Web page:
The number of residency positions is decided by each province. More than half of residency positions for international students are in Ontario. International medical graduates are a combination of Canadians studying abroad and immigrants wanting to practice in Canada.
HealthForceOntario Marketing and Recruitment Agency helps doctors from outside Canada understand the Ontario medical system. Executive director, Bradley Sinclair, says Ontario has been increasing the number of residency positions for international medical graduates since 2002 and is very proud of having more than 200 positions available.
Sinclair says there are other avenues open to the graduates who do not get a residency placement in Canada. "They can stay where they are and do post-graduate work or they can go to the U.S. where there are more opportunities and then come back to Canada as fully qualified doctors."
Sandra Banner did point out however that many countries do not offer residency programs for international students. St. Andrews, for example, says very clearly in its brochure that students "are not eligible for inclusion in the clinical postgraduate training program in the UK." The survey noted the schools that recruit Canadian students in Ireland, Poland, other European countries and Australia have little or no postgraduate opportunities available for international students.
The increase in international students comes at a time when a number of communities in Canada report they are under-serviced. Some of these communities have offered cash incentives to try to attract doctors
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4 comentarios:

Ricky dijo...

Interesante esta nota. Quienes no seguimos de cerca la carrera de medicina no estamos tan al tanto y esto nos permite entender un poco mas la problematica del tema.

Ahora, te hago una pregunta...aquellos quebecois que van a estudiar por ejemplo a Edimburgo y obtienen un titulo, pueden volver a la provincia de Quebec y ejercer como tales ? Y en el resto de Canada ?

Supongo que la respuesta es no. Pero queria saber si estoy en lo cierto o no.

Gracias y saludos

Irmi dijo...

Tenés toda la razon, la respuesta es NO.
Para ejercer la medicina en Canadá tendrian que hacer el mismo tramite que hago yo, ya que en el proceso nos llaman "Diplômés Hors Canada et États-Unis" (DHCEU), con eso no se distingue el origen de la persona, solo la procedencia del diploma, que no viene de aqui ni del vecino del sur. Dicho sea de paso, conozco a dos hermanos canadienses que estudiaron medicina en el extranjero y cuando vinieron con ganas de ejercer se encontraron con la sorpresita, asi que se fueron a EEUU y alla estan haciendo la residencia médica los dos, tan tranquilos.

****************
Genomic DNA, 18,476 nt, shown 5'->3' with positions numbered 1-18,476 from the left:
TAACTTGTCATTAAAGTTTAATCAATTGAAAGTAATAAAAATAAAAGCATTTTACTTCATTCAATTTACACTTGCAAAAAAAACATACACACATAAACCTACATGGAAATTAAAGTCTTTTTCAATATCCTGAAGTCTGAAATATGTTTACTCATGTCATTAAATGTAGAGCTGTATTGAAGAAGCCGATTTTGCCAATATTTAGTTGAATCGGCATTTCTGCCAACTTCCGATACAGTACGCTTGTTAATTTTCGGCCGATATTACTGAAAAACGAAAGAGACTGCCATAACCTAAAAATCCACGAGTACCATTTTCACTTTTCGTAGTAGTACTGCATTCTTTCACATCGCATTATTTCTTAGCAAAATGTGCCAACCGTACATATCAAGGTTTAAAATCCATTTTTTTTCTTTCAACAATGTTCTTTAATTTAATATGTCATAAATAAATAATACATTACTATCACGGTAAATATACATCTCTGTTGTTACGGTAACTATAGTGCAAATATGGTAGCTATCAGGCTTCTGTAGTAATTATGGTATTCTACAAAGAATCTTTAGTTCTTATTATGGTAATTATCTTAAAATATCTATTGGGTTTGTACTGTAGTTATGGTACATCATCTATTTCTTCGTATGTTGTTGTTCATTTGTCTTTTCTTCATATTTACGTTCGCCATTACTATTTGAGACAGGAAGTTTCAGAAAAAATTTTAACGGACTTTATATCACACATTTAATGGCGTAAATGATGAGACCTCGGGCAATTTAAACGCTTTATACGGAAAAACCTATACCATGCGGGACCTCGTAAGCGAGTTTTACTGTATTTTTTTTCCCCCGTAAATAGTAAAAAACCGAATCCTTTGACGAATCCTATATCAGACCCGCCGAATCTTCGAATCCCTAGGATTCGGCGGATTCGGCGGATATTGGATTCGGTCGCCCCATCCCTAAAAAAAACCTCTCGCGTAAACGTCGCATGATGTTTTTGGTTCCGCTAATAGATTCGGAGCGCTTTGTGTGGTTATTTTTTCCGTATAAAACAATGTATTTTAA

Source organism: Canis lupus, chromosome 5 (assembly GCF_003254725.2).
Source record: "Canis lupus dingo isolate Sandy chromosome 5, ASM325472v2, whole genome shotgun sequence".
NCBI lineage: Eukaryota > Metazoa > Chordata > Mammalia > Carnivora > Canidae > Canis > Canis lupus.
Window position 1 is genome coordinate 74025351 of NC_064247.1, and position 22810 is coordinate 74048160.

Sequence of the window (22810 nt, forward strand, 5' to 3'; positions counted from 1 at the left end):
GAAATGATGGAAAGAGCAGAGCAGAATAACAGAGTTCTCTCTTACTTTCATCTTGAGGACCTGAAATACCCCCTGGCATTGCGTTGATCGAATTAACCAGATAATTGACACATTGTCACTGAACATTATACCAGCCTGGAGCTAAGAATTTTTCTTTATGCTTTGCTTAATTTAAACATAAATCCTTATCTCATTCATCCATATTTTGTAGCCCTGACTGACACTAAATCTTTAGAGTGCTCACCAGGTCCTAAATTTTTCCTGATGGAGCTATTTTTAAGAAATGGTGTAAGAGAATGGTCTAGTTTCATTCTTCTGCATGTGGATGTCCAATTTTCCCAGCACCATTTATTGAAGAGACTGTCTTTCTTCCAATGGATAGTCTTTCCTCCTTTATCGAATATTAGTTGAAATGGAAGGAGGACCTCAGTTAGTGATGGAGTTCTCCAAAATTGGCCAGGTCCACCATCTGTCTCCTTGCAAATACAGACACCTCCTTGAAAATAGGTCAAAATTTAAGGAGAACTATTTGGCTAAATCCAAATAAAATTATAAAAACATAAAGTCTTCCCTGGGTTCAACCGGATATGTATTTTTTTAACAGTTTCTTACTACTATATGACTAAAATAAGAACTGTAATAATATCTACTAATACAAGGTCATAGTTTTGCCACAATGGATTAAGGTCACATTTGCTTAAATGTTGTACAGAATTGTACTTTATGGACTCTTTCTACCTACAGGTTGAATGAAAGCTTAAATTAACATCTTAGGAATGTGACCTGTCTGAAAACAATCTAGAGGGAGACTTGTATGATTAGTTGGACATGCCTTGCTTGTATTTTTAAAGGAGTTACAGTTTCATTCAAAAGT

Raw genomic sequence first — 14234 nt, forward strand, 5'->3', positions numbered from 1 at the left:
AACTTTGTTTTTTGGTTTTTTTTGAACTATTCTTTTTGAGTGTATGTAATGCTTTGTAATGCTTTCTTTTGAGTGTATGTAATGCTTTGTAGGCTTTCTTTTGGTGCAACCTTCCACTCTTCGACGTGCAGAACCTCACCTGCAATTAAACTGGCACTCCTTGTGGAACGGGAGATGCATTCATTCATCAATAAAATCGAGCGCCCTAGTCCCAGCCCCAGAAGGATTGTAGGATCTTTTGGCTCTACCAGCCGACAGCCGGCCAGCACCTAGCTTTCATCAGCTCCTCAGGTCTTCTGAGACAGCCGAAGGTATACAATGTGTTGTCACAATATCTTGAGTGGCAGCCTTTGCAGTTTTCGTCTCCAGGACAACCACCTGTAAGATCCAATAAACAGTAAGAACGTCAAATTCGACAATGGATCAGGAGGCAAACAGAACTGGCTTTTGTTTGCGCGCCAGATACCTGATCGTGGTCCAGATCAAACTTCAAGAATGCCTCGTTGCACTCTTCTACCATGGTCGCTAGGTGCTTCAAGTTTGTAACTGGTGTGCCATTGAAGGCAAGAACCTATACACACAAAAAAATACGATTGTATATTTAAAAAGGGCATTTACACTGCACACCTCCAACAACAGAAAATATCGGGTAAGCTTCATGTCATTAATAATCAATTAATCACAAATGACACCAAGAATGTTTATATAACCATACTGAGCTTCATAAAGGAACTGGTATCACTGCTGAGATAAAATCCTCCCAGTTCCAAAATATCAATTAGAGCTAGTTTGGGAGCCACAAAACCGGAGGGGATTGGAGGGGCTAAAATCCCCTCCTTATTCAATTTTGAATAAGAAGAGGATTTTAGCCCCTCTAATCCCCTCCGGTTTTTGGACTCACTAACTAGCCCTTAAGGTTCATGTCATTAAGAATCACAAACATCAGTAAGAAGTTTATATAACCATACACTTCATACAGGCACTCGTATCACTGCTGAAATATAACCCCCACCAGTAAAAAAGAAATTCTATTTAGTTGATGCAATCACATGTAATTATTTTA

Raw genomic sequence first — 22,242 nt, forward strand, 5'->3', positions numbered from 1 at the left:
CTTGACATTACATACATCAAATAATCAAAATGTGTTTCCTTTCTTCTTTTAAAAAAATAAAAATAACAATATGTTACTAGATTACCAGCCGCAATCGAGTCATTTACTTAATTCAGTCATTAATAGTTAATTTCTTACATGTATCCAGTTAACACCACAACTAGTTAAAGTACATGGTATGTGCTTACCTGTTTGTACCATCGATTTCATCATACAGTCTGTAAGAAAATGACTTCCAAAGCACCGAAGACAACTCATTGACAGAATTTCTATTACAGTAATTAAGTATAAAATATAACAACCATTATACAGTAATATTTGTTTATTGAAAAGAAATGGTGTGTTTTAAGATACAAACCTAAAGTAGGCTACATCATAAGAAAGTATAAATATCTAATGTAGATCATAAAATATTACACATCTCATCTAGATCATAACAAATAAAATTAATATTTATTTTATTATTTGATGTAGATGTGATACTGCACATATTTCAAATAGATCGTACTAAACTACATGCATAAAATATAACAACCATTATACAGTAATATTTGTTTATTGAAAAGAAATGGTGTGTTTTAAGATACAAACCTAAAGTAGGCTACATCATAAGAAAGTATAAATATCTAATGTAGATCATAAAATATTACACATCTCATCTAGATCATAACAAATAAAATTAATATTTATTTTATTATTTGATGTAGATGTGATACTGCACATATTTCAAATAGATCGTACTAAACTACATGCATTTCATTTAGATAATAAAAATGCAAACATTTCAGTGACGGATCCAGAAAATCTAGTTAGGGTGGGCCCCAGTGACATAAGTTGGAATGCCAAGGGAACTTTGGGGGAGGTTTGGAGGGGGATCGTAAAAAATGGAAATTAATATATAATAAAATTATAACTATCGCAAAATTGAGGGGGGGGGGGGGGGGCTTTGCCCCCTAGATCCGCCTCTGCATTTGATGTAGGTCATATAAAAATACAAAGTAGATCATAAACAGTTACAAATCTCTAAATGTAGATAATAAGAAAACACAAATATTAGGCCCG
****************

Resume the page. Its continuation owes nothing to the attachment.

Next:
Quebec y el resto de Canada tienen ahora un proceso unificado, da lo mismo que pruebe uno en tal o cual provincia, el proceso esta regido por el Consejo Médico de Canadá. En el caso de Qc, de lo unico que se ocupa el Collège des Médecins es de la carta de ausencia de antecedentes judiciales en el ejercicio profesional y de encaminar al candidato al Ministerio de Educacion para el examen de lengua francesa. Sin embargo, las plazas de residencia y de ejercicio profesional dependen del ministerio de salud de cada provincia.
Saludos!

Buscando un futuro mejor dijo...

hola irmi,muy bueno el articulo,se agradece que los pongas.
Quisiera preguntarte si como fisioterapeutas que tramites se hacen o si es muy dificil los papeleos.conoces a alguien que lo haya hecho.
Gracias..

Irmi dijo...

Hola! Pues si, conozco a varios fisioterapeutas, como a 10, y ninguno ha terminado aun sus validaciones. Ellos me han contado que para ejercer aqui les piden a todos (sin importar el pais de origen) que rehagan cursos en la universidad del nivel de "bac" (primer ciclo universitario), pero ademas les piden que despues de eso hagan una maestria y luego un doctorado. Solamente cuando han terminado todos esos estudios pueden ejercer su profesion. Es largo, solo uno de ellos (casualmente el mas joven) comenzo a estudiar en la universidad en la Ville de Quebec, no aqui en Sherbrooke aunque no se porqué ya que él vivia aqui antes.
Los demas reorientaron sus profesiones, la mayoria estudiando enfermeria, otros trabajando en el area deportes (pero no como fisioterapeutas) o cosas asi.
Saludos